Creating an entirely new automotive brand must be like scaling Mt. Everest; extremely difficult and fraught with danger. Both endeavors also feature one distinct trend: extremely high mortality rates. The past decade has seen some brands wither and die and others newly born. Toyota’s 21st-century creation is an example of the latter. But is it successful?
Many of you will most likely respond by saying “no,” and I’d be inclined to agree with you. This year marks the tenth anniversary of the brand, but Toyota likely isn’t popping any champagne corks to commemorate the occasion. Only this week it was announced that dealers can walk away from the brand without penalty. So what happened?
Actually, it’s more of what didn’t happen. Millenials grew up to face a hostile job market to which their parents themselves could have also become victims. And what boomers were left unscathed likely scaled back their purchasing decisions. They also started buying the damn cars for themselves (right, Paul?). I’m sure there were many Toyota board meetings that ended in either screaming matches or head scratching, but that isn’t where Scion’s woes end.
To say the least, it’s tricky creating an entire product line based on such an ephemeral concept as youth. It’s one thing to launch an automotive luxury brand; in fact, I’d argue it’s simpler, since luxury doesn’t really change all that much. On the other hand, youth does no such thing. There are some similarities among generations, but the changing tastes of young people last about as long as a sun shower–and they’re currently focused on electronic gadgetry of the non-mobile sort.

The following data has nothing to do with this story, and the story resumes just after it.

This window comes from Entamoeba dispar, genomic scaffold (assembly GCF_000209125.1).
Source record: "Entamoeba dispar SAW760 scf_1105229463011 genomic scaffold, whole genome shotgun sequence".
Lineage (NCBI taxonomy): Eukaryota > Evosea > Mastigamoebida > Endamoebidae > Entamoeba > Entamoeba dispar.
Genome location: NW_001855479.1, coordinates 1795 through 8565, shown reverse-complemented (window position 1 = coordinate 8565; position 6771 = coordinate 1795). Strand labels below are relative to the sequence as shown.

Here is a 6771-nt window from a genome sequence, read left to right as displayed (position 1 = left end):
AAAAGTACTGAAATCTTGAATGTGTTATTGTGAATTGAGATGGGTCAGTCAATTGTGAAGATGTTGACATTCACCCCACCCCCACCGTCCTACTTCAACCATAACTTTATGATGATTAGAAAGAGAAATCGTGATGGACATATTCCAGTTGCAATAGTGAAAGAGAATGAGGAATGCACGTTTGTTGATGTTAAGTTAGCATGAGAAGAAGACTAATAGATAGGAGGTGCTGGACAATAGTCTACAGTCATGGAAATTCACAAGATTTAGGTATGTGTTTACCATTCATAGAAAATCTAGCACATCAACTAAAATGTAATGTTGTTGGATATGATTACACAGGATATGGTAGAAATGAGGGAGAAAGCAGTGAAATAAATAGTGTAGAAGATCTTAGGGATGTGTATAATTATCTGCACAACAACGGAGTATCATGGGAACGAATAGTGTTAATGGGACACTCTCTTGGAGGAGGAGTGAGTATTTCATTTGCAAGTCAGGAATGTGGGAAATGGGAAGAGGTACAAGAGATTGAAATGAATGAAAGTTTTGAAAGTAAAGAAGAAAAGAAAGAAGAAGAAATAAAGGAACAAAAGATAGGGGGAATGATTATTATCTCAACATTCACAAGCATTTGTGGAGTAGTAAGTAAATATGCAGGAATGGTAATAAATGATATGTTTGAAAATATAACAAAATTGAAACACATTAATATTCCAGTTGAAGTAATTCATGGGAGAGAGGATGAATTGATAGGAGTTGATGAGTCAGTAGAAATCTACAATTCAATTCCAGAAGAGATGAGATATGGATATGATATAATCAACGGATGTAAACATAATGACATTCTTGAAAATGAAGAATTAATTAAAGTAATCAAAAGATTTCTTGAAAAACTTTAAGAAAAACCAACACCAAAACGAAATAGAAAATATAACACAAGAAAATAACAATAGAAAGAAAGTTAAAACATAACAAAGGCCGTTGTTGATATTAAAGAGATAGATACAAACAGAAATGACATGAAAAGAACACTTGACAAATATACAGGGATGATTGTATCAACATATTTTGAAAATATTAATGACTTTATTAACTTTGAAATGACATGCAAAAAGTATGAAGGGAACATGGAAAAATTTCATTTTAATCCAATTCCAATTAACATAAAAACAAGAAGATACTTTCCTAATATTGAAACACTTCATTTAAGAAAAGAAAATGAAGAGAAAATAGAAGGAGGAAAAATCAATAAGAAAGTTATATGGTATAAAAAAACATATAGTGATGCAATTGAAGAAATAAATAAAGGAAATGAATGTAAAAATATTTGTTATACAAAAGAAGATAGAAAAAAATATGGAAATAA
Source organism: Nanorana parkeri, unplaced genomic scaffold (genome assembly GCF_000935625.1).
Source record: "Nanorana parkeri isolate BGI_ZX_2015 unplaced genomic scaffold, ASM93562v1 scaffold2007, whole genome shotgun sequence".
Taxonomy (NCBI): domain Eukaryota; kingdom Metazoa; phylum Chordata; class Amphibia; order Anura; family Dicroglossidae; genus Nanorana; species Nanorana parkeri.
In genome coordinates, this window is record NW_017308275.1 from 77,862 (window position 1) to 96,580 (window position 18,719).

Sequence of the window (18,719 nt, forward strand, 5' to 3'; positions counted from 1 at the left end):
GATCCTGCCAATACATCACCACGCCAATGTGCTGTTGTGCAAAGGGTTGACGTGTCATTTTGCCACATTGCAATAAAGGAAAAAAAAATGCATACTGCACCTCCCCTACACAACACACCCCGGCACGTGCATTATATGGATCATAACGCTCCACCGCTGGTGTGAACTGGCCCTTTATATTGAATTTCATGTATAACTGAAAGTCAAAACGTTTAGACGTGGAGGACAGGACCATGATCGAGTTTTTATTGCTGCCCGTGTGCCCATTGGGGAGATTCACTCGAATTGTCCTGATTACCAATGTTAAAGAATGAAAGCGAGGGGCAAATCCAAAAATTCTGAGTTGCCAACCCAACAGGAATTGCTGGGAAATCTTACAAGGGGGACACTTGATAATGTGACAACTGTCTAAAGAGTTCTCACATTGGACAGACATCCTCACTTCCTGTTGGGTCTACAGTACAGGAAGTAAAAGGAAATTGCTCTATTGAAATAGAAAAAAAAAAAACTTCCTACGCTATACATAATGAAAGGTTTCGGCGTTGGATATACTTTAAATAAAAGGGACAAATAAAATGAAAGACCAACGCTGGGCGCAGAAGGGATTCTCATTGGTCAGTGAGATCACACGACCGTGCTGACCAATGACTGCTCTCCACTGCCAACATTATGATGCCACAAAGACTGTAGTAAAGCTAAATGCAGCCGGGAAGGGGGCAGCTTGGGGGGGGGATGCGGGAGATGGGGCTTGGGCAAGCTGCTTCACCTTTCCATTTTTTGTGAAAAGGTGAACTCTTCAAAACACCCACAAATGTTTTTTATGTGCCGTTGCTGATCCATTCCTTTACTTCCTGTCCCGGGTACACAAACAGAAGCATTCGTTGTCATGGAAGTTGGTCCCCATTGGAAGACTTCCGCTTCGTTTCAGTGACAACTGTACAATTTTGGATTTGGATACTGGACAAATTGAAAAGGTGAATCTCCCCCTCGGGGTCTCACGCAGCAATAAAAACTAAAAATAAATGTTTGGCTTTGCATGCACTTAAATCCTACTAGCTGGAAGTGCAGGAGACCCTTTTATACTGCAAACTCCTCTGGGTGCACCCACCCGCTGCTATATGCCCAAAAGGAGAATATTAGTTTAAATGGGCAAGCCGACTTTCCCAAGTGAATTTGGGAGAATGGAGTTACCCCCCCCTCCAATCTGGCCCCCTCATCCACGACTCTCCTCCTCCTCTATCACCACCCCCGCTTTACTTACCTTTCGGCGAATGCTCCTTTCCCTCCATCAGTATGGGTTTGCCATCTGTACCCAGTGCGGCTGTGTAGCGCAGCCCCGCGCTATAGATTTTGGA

So we have a poor economy and shifting cultural trends, coupled with a brand inexorably tied towards wooing a demographic that still has to worry about final exams, for the most part. All of this has impacted the Scion brand over the last ten years. So has their product.
I’m not going to discuss every single Scion here, largely because I think the merits of each individual model aren’t exactly subtle, nor are they meant to be. And that’s what the brand had going for it when it launched vehicles like the tC and xB. I’ve only been a passenger in a tC, but I came away impressed. It had a decent stereo, taut handling, and high-quality interior materials.
Of course, that was over five years ago. Since then, automakers like Ford have seriously stepped up their game in the small-car department and created vehicles featuring all the qualities listed above. Hell, even Honda stumbled a bit with their current-generation Civic while trying to figure out what their customers wanted. The point is that product-wise, Toyota needs to figure out this brand. How can they do it? Here is my advice:
1. Make a Suzuki Kizashi-size sedan to be positioned and priced between the Corolla and Camry.
Honestly, I’m really not sure what solutions for Scion would look like; after all, I’m not even certain this brand represents a failure for Toyota. Does it cost them much money to operate? I doubt it. They could at least advertise around The Walking Dead, which I’m pretty sure worked for Hyundai.
So what do you say, commentariat? Is the Scion brand a true failure for Toyota, or merely a dud? In any case, where do you think it should go from here?